It is an object of the present invention to provide a fuel delivery system in which fuel is delivered to the engine at the appropriate level required for operation throughout the full range of operating speeds.
Another object of the invention is to provide a fuel delivery system which responds to the fuel being consumed by the engine to regulate the pressure of fuel being delivered for ignition.
Yet another object of the invention is to provide a fuel delivery system which delivers the required amount of fuel to the engine for all levels of operation without requiring a return line to the reservoir.
The fuel supply system of the invention incorporates a housing with a mixing passage for supplying a mixture of fuel and air to the engine, a throttle valve disposed in the passage for controlling the supply of fuel and air mixture to the engine and a pump operating in response to vacuum pulsations in the crank case of the engine to receive fuel from a fuel reservoir and deliver that fuel to a metering system connected to the mixing passage The fuel control system is responsive to the pressure of fuel being delivered by the pump to the metering system to regulate the level of vacuum available to drive the fuel pump thereby controlling the output pressure of fuel from the pump to the fuel metering system so that fuel delivery is proportion to the vacuum level resulting from rotation of the engine.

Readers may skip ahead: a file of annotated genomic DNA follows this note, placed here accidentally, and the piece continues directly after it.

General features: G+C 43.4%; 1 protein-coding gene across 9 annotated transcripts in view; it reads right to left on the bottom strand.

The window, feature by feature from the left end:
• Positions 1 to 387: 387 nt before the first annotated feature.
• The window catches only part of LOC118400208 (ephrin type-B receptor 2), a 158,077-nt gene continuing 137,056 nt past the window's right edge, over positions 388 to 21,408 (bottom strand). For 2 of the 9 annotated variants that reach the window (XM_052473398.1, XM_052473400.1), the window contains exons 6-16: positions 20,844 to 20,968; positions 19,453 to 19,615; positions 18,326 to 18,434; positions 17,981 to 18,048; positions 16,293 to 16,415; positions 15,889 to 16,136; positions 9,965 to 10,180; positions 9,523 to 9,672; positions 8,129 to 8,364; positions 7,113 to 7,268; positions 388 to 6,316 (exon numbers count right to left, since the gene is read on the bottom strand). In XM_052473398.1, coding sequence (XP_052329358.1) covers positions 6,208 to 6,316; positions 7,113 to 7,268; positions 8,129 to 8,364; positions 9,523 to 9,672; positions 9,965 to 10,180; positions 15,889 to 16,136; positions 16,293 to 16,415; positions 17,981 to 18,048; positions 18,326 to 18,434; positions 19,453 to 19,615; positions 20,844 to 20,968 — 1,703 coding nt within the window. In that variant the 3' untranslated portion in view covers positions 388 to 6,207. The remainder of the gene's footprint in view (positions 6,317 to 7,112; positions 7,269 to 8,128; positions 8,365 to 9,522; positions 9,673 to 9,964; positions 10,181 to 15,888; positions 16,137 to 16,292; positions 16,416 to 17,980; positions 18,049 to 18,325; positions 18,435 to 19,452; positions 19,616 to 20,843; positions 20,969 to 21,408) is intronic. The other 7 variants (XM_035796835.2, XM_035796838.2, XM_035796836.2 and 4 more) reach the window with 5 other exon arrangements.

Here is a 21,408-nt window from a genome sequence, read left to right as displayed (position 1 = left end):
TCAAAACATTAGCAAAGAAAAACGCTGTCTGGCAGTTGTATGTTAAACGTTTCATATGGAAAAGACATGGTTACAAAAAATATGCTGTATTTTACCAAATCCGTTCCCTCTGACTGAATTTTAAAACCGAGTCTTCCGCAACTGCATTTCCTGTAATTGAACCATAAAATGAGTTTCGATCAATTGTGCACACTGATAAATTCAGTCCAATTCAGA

In another embodiment of the invention, the pressure of fuel is dependent on engine speed and the pulsations of pumped fuel are dampened by another form of fuel control means interposed between the pump outlet and the fuel metering system. In both embodiments, the fuel required is delivered to the combustion chambers making it unnecessary to provide a return loop to the fuel tank. The arrangement further provides for shutting off the supply of fuel at any time the rotation of the engine stops.